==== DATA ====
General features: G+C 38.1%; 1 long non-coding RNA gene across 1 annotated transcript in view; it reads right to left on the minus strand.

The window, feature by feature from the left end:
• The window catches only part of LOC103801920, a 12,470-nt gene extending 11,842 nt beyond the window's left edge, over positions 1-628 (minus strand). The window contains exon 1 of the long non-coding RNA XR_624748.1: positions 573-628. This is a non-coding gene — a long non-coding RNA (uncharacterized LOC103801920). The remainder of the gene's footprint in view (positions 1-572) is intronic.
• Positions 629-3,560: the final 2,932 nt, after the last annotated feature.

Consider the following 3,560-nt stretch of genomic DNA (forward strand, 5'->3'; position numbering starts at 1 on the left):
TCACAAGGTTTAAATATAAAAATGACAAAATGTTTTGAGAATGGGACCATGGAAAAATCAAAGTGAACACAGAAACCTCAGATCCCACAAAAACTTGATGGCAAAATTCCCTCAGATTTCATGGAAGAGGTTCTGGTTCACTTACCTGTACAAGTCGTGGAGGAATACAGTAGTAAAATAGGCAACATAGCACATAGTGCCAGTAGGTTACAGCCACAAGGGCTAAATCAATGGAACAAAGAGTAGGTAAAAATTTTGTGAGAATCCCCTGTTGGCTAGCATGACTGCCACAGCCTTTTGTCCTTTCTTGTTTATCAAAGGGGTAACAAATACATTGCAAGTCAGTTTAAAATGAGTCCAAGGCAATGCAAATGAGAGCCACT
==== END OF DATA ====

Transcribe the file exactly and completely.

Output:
General features: G+C 38.1%; 1 long non-coding RNA gene across 1 annotated transcript in view; it reads right to left on the minus strand.

The window, feature by feature from the left end:
• The window catches only part of LOC103801920, a 12,470-nt gene extending 11,842 nt beyond the window's left edge, over positions 1-628 (minus strand). The window contains exon 1 of the long non-coding RNA XR_624748.1: positions 573-628. This is a non-coding gene — a long non-coding RNA (uncharacterized LOC103801920). The remainder of the gene's footprint in view (positions 1-572) is intronic.
• Positions 629-3,560: the final 2,932 nt, after the last annotated feature.

Consider the following 3,560-nt stretch of genomic DNA (forward strand, 5'->3'; position numbering starts at 1 on the left):
TCACAAGGTTTAAATATAAAAATGACAAAATGTTTTGAGAATGGGACCATGGAAAAATCAAAGTGAACACAGAAACCTCAGATCCCACAAAAACTTGATGGCAAAATTCCCTCAGATTTCATGGAAGAGGTTCTGGTTCACTTACCTGTACAAGTCGTGGAGGAATACAGTAGTAAAATAGGCAACATAGCACATAGTGCCAGTAGGTTACAGCCACAAGGGCTAAATCAATGGAACAAAGAGTAGGTAAAAATTTTGTGAGAATCCCCTGTTGGCTAGCATGACTGCCACAGCCTTTTGTCCTTTCTTGTTTATCAAAGGGGTAACAAATACATTGCAAGTCAGTTTAAAATGAGTCCAAGGCAATGCAAATGAGAGCCACT